Everything Everywhere All at Once

Alpha Waymond Wang: We developed an algorithm that calculates which statistically improbable action will place you in a universe on the edge of your local cluster, which then sling shots you to the desired universe.

Evelyn Wang: That doesn’t make any sense!

Alpha Waymond Wang: Exactly. The less sense it makes, the better.

November delivered strong returns across the universe of assets as investors digested lower inflation numbers, emerging with a renewed belief that interest rates have not only peaked, but will swiftly revert lower: nearly two 0.25% rate cuts have been priced into the USA for Q2 next year.

Within equity markets the US continued its momentum. The Nasdaq 100 and S&P 500 indices returned 10.8% and 9.1% respectively over the month. The Euro Stoxx and Nikkei indices also delivered strong returns of 8.0% and 8.5% respectively. Emerging markets (5.3%) and ASX 200 (5.0%) returns were also positive, if somewhat lower, held back by China exposures and fears. Within US sectors, technology once again led the November gains with a return of 12.7%; all other sectors were positive, apart from energy which was down -1.6%. Within ASX sectors, the story was rather different, with a more pronounced reversal in the underperforming sectors of healthcare and REITs, which rallied 12.3% and 11.8%, while consumer staples, utilities and energy sectors delivered negative returns of -0.9%, -6.0% and -7.3% respectively.

Government bonds also delivered uniformly strong returns during November, with the US 10-year yield falling 0.6%, eclipsed only by New Zealand’s 10-year bond yields, which dropped 0.67%. Australian government 10-year bonds fell 0.51% during the month, equating to a price return of 4.2%, the 4th strongest monthly return in the last decade. Interestingly the only three months with stronger returns were July ’22 (+5.15%), March ’23 (+4.78%) and January ’23 (+4.31%), all of which occurred during the much-debated worst bond bear market in history.

Figure 1. Monthly Australian government bond returns

Everything everywhere all at once - fig 1.png

In currencies, the US dollar was weaker by 3.0%, leading to rallies from most major currencies. The strongest performer (vs USD) was the Swedish Krona (+6.1%) followed by NZD at +5.2%, with the AUD rallying 4.2% during the month.


What does an ‘everything everywhere all at once (EEAAO)’ rally tell us?

Although all at once everything seems rosy, this is not a sign that we’ve popped into a parallel universe. The strength of markets in November is unsurprising as Q4 is generally the strongest quarter of returns within equity markets, as holiday sales periods drive increased consumption. On top of that asset prices had dipped in the months preceding November: on a 3-month basis many markets are still nursing losses e.g. ASX 200 is at -1.8% and Australian 10-year government bonds are down -1.64%.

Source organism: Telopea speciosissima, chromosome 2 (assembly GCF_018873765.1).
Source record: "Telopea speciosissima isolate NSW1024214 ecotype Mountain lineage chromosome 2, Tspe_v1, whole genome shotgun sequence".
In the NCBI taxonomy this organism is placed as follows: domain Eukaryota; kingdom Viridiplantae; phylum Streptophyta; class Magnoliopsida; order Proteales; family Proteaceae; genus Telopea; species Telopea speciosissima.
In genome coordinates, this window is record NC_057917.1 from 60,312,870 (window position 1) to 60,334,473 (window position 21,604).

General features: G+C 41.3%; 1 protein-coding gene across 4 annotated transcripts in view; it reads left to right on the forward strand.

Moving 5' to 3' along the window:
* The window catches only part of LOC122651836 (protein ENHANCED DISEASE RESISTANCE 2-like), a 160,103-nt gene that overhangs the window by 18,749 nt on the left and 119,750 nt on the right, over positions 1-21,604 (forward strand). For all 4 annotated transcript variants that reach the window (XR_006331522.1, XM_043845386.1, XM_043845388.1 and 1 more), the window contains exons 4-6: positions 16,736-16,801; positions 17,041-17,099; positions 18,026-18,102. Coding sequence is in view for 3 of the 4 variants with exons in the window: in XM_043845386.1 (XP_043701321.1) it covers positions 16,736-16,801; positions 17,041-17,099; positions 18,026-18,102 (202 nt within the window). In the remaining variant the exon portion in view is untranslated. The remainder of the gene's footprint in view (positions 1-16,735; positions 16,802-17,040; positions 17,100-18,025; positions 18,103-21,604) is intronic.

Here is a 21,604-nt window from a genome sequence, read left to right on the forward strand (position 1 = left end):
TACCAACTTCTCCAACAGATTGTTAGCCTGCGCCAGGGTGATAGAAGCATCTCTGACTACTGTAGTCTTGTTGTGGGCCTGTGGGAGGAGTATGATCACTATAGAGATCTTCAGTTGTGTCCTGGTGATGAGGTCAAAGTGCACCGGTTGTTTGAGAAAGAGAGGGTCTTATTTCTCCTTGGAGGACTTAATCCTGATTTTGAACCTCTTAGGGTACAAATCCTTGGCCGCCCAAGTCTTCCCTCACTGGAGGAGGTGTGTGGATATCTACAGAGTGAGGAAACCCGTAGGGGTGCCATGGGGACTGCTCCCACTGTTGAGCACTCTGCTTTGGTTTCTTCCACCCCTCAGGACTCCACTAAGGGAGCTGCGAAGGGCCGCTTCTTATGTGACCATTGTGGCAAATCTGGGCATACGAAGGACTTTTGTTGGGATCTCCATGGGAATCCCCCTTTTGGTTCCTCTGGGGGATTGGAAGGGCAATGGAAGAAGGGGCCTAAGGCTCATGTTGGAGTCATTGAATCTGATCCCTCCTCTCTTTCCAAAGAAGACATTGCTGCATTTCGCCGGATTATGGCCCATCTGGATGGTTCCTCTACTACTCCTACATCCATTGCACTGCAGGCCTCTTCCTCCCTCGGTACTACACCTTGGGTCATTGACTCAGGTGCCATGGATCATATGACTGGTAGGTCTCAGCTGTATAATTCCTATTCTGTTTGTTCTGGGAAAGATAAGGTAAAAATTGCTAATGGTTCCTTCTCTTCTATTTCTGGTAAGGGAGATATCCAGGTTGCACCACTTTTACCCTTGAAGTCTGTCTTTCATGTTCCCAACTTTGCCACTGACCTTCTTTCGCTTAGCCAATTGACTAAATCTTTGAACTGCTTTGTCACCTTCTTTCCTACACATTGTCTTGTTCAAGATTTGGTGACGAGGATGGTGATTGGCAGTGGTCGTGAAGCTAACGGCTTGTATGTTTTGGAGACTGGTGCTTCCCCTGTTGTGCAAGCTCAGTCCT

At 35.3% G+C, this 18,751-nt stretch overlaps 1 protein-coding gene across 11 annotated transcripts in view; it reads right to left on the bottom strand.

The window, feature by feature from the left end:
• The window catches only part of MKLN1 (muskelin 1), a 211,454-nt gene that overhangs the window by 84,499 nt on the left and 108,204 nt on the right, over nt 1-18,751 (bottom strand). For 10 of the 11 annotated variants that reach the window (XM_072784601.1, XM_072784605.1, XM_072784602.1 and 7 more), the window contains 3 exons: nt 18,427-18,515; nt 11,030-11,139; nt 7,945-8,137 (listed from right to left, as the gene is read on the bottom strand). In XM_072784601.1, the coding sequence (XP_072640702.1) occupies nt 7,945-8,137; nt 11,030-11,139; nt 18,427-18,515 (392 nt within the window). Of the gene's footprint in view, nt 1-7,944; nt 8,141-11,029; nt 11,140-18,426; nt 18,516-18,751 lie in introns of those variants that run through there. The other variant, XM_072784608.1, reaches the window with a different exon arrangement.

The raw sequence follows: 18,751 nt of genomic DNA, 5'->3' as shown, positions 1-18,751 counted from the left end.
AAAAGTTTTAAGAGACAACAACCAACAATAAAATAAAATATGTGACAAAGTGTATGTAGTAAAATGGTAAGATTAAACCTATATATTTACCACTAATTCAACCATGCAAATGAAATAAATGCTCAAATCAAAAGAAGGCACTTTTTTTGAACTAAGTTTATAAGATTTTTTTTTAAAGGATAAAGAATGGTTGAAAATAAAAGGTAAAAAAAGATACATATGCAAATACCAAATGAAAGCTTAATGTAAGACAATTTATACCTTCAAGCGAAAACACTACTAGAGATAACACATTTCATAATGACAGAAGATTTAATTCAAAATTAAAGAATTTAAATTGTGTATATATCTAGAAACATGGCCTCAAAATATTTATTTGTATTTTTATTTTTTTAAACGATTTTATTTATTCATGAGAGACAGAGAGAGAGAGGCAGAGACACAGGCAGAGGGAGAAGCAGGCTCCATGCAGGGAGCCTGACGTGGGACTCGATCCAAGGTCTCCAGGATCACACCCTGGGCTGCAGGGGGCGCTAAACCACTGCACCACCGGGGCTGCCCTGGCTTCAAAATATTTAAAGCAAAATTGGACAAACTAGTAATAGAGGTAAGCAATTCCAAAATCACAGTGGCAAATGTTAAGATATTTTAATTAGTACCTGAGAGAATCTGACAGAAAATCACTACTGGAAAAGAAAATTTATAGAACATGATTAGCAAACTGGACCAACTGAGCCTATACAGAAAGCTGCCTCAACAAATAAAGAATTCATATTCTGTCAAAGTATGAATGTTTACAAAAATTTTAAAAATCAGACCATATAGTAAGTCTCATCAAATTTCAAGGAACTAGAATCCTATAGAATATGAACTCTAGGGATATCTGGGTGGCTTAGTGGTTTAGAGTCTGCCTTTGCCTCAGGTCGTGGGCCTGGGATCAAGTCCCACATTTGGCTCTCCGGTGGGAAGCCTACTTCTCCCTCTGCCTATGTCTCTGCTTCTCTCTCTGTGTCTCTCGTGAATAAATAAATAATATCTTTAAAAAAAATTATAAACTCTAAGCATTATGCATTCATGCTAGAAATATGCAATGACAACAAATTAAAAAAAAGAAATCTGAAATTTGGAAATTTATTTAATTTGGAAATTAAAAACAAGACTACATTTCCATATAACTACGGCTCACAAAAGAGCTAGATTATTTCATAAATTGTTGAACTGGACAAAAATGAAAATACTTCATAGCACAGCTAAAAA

Generally speaking, a broad-based rally follows a material decrease in fears across the market. But in this case investors weren’t fearful to start with, given that equity markets were already at, or near to, all-time highs.

So it is probable that the sole driver of November’s EEAAO returns was the belief that interest rates will drop sooner than expected, and that this will solve everything.

We are more circumspect: in our view interest rates are falling because of the combined impact of a lower inflation expectation and, more importantly, lower growth.

Figure 2. Quarterly growth declining in Australia and the US

Everything everywhere all at once - fig 2.png

Meanwhile, in the real world…

While markets sometimes appear to be operating in a parallel universe, back in the world of work GDP growth is slowing at home and abroad. The Atlanta Fed’s GDPNow forecast of Q4 growth is currently 1.2%, one of its lowest readings in the last year. At home, Australian Q3 GDP was +0.2%, well below expectations of +0.5%; and this number was primarily driven by the government spending on social benefits aimed at alleviating the consumer crisis of high prices. The Australian household savings-to-income ratio fell for the 8th straight quarter, to its lowest level since 2007: clearly not a sign of financial strength.

While we continue to see storm clouds on the horizon and are defensively positioned, we do have a number of exposures that rallied strongly in November: global small cap equities, Australian and global REITs, emerging market equities, and our overweight fixed income allocation. Some of these delivered double digit returns in November, enabling us to capture a higher return despite being underweight equities.

We will continue to position the models accordingly, so as to balance the risks of upside vs capture of downside, until we see the risks subsiding.

This website is prepared by Human Financial Pty Limited (ABN 14 615 610 305) and its subsidiary CFML (ABN 99 067 544 549) (together, Human Financial). CFML holds an Australian financial services licence (AFSL 227677) as the responsible entity of managed investment schemes and the operator of an investor directed portfolio service. Human Financial recently completed the acquisition of ClearView’s investment management business, ClearView Financial Management Limited (CFML).

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